The world’s most famous dog whisperer, Cesar Millan, walks into a function room in Temasek Club, Singapore, his burnished complexion setting off his pepper-and-salt hair and gleaming white teeth.

Short but sturdily built, Millan is snazzily dressed in a tight olive polo T-shirt, white jeans and metallic silver sneakers.

His swagger is tempered by a charming affability and openness, a quality common in folks who have scaled dizzy heights as well as hit rock bottom.

Born into a poor family in Mexico, the 47-year-old entered the United States illegally when he was 21 and went on to become a dog behaviourist extraordinaire, with his own globally syndicated TV series Dog Whisperer and several books.

But success brought more than just fame and wealth; it also weighed him down with pressures, both internal and external. It came to a head in 2010 when he felt so lost, betrayed and barren that he tried to kill himself by swallowing a cocktail of pills.

He woke up three days later in a hospital’s psychiatric ward.

“If you recover, you become very clear about things. It doesn’t happen to a lot of people but I was glad I could get back my passion, my focus and my leadership skills,” explains Millan who was in Singapore recently.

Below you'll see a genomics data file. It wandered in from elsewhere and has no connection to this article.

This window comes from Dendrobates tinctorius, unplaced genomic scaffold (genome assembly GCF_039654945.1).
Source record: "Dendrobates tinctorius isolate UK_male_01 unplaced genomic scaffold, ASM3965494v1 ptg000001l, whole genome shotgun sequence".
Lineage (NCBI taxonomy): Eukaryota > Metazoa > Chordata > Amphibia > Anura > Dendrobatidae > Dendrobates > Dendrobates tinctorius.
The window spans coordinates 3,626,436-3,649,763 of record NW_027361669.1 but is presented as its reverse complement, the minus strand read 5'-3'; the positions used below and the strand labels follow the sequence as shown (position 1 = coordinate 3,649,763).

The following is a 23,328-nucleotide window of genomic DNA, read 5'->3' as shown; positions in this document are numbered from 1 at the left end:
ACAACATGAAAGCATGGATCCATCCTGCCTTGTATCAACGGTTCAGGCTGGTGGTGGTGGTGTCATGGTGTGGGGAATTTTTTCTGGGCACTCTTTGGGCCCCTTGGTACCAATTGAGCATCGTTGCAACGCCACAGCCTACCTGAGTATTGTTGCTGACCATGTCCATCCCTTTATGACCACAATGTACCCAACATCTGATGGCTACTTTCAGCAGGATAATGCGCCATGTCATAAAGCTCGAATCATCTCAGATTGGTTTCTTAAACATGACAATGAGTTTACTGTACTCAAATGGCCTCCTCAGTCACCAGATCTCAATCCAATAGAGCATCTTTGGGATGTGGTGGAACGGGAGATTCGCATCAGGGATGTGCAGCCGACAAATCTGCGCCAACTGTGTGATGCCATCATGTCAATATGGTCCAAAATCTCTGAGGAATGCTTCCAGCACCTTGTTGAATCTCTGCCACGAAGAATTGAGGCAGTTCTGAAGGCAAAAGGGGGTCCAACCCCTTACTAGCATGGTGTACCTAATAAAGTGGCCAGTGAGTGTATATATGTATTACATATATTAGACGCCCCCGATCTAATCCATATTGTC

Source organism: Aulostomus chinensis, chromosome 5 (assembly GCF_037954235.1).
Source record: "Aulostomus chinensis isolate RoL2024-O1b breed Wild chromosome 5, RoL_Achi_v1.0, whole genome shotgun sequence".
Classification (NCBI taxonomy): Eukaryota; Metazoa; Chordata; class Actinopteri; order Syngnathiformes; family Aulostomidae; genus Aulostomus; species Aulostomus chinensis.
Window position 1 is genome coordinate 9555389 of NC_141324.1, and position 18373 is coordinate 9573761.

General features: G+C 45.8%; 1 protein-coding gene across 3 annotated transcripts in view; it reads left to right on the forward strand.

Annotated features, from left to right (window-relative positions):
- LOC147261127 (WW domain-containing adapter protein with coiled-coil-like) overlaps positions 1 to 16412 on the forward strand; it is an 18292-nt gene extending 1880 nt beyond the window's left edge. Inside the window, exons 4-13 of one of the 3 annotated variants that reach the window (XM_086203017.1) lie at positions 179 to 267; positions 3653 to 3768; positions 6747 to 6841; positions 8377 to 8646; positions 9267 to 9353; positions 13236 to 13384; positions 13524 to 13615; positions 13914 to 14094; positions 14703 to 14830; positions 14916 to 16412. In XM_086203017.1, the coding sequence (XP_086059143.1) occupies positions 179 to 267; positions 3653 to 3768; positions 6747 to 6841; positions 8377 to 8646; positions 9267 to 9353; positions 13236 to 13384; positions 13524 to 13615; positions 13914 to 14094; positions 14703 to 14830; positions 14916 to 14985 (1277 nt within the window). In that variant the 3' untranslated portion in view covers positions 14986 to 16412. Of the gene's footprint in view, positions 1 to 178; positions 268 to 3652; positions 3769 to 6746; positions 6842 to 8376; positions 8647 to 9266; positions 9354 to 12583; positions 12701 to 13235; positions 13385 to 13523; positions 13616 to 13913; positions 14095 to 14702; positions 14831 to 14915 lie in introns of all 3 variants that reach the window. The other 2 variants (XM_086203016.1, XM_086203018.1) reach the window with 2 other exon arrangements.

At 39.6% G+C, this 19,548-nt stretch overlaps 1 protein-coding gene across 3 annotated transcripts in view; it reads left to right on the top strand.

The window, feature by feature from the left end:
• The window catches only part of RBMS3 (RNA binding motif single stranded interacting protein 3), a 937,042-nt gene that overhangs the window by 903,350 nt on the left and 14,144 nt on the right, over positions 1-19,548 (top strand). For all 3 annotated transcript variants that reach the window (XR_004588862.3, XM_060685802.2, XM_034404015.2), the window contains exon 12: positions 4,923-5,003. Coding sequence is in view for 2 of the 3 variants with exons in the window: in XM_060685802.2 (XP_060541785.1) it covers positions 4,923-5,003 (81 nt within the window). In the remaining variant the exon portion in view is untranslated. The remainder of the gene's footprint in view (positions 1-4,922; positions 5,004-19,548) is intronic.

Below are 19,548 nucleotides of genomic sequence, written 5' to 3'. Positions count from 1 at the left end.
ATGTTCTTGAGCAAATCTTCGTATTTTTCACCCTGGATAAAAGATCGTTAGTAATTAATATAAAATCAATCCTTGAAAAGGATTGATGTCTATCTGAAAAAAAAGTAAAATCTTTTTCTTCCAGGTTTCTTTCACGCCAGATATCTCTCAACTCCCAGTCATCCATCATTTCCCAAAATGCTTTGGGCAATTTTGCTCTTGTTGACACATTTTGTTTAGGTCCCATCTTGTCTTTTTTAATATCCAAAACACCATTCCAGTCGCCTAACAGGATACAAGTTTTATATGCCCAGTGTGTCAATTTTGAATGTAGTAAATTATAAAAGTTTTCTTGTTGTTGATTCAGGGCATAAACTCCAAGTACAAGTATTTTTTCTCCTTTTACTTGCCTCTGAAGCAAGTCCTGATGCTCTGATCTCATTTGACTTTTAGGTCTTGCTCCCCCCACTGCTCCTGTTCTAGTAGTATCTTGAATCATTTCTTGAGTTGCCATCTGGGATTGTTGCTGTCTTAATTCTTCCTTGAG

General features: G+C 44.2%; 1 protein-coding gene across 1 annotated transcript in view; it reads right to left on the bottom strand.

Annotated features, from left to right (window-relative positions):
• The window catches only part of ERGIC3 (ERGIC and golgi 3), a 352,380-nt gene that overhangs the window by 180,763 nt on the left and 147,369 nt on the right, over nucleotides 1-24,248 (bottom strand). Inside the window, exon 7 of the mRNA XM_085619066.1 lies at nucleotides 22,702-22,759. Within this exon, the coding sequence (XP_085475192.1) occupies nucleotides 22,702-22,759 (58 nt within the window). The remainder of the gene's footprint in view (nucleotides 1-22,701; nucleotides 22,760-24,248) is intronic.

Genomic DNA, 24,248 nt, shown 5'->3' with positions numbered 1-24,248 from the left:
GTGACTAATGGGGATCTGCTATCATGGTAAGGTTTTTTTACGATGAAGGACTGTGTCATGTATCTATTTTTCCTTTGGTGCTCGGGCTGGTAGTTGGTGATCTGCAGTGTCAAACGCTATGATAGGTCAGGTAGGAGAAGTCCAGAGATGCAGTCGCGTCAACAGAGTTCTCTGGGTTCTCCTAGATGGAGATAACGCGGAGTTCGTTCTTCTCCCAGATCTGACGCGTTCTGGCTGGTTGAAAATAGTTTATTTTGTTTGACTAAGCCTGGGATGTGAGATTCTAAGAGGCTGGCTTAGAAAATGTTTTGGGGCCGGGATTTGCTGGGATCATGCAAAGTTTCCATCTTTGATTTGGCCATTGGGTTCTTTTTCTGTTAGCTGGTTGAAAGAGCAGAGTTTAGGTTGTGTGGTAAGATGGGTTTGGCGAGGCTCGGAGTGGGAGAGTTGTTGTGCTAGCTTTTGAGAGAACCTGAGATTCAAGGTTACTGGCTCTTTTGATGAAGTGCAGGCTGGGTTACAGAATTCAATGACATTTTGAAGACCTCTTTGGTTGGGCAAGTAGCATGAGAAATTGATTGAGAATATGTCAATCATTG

Until he was five, Millan, the second of five children, lived on a village farm in Sinaloa in north-western Mexico. His father was a farmer turned photographer; his mother, a seamstress.

“When I was small, my family walked cattle for the wealthy landowners in the village. So my grandfather always had a pack of dogs.

“My grandfather, father and I would take the cattle to eat grass and drink water, and then lead them back to the pens.”

From his grandfather, he inherited a unique way with dogs – one which led to him being nicknamed El Perrero or “the dog boy”.

Books did not interest Millan but animals did. “I couldn’t live without them, I had to be around them,” says the amiable man who often brought strays home.

By the time he was 13, he knew he wanted to go to the United States, learn to become a dog trainer and come back to open his own dog-training facility.